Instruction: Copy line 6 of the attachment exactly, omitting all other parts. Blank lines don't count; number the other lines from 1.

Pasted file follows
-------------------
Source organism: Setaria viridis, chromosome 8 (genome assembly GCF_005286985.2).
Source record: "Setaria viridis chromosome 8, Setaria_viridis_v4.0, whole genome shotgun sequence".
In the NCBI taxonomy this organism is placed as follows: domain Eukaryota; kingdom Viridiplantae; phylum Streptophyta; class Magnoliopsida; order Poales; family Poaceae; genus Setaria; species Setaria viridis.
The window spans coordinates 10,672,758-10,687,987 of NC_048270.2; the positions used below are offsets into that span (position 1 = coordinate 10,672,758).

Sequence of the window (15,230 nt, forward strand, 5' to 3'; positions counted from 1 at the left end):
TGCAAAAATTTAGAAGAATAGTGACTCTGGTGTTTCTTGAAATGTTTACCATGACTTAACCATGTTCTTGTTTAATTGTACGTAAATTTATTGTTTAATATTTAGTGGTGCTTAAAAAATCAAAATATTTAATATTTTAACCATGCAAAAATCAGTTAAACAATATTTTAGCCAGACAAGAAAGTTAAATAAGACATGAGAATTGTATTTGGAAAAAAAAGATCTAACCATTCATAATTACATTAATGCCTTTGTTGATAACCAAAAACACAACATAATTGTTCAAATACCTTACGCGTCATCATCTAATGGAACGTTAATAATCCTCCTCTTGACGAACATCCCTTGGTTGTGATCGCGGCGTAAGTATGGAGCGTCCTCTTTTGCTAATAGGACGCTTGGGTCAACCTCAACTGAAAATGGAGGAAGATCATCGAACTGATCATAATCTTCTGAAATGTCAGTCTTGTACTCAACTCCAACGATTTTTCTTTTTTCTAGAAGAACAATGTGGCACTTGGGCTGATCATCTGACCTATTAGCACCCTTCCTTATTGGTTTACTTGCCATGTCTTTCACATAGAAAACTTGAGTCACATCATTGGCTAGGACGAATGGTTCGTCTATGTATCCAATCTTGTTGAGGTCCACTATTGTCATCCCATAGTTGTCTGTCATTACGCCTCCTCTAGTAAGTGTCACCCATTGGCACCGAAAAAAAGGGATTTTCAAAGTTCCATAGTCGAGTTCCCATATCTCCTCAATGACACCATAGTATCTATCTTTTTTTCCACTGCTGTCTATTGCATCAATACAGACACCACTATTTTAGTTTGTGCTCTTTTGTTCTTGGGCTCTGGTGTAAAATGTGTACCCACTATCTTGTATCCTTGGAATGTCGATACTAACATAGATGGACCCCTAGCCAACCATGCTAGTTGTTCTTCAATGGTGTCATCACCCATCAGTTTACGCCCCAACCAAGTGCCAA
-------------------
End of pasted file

TGCAAAAATTTAGAAGAATAGTGACTCTGGTGTTTCTTGAAATGTTTACCATGACTTAACCATGTTCTTGTTTAATTGTACGTAAATTTATTGTTTAATATTTAGTGGTGCTTAAAAAATCAAAATATTTAATATTTTAACCATGCAAAAATCAGTTAAACAATATTTTAGCCAGACAAGAAAGTTAAATAAGACATGAGAATTGTATTTGGAAAAAAAAGATCTAACCATTCATAATTACATTAATGCCTTTGTTGATAACCAAAAACACAACATAATTGTTCAAATACCTTACGCGTCATCATCTAATGGAACGTTAATAATCCTCCTCTTGACGAACATCCCTTGGTTGTGATCGCGGCGTAAGTATGGAGCGTCCTCTTTTGCTAATAGGACGCTTGGGTCAACCTCAACTGAAAATGGAGGAAGATCATCGAACTGATCATAATCTTCTGAAATGTCAGTCTTGTACTCAACTCCAACGATTTTTCTTTTTTCTAGAAGAACAATGTGGCACTTGGGCTGATCATCTGACCTATTAGCACCCTTCCTTATTGGTTTACTTGCCATGTCTTTCACATAGAAAACTTGAGTCACATCATTGGCTAGGACGAATGGTTCGTCTATGTATCCAATCTTGTTGAGGTCCACTATTGTCATCCCATAGTTGTCTGTCATTACGCCTCCTCTAGTAAGTGTCACCCATTGGCACCGAAAAAAAGGGATTTTCAAAGTTCCATAGTCGAGTTCCCATATCTCCTCAATGACACCATAGTATCTATCTTTTTTTCCACTGCTGTCTATTGCATCAATACAGACACCACTATTTTAGTTTGTGCTCTTTTGTTCTTGGGCTCTGGTGTAAAATGTGTACCCACTATCTTGTATCCTTGGAATGTCGATACTAACATAGATGGACCCCTAGCCAACCATGCTAGTTGTTCTTCAATGGTGTCATCACCCATCAGTTTACGCCCCAACCAAGTGCCAA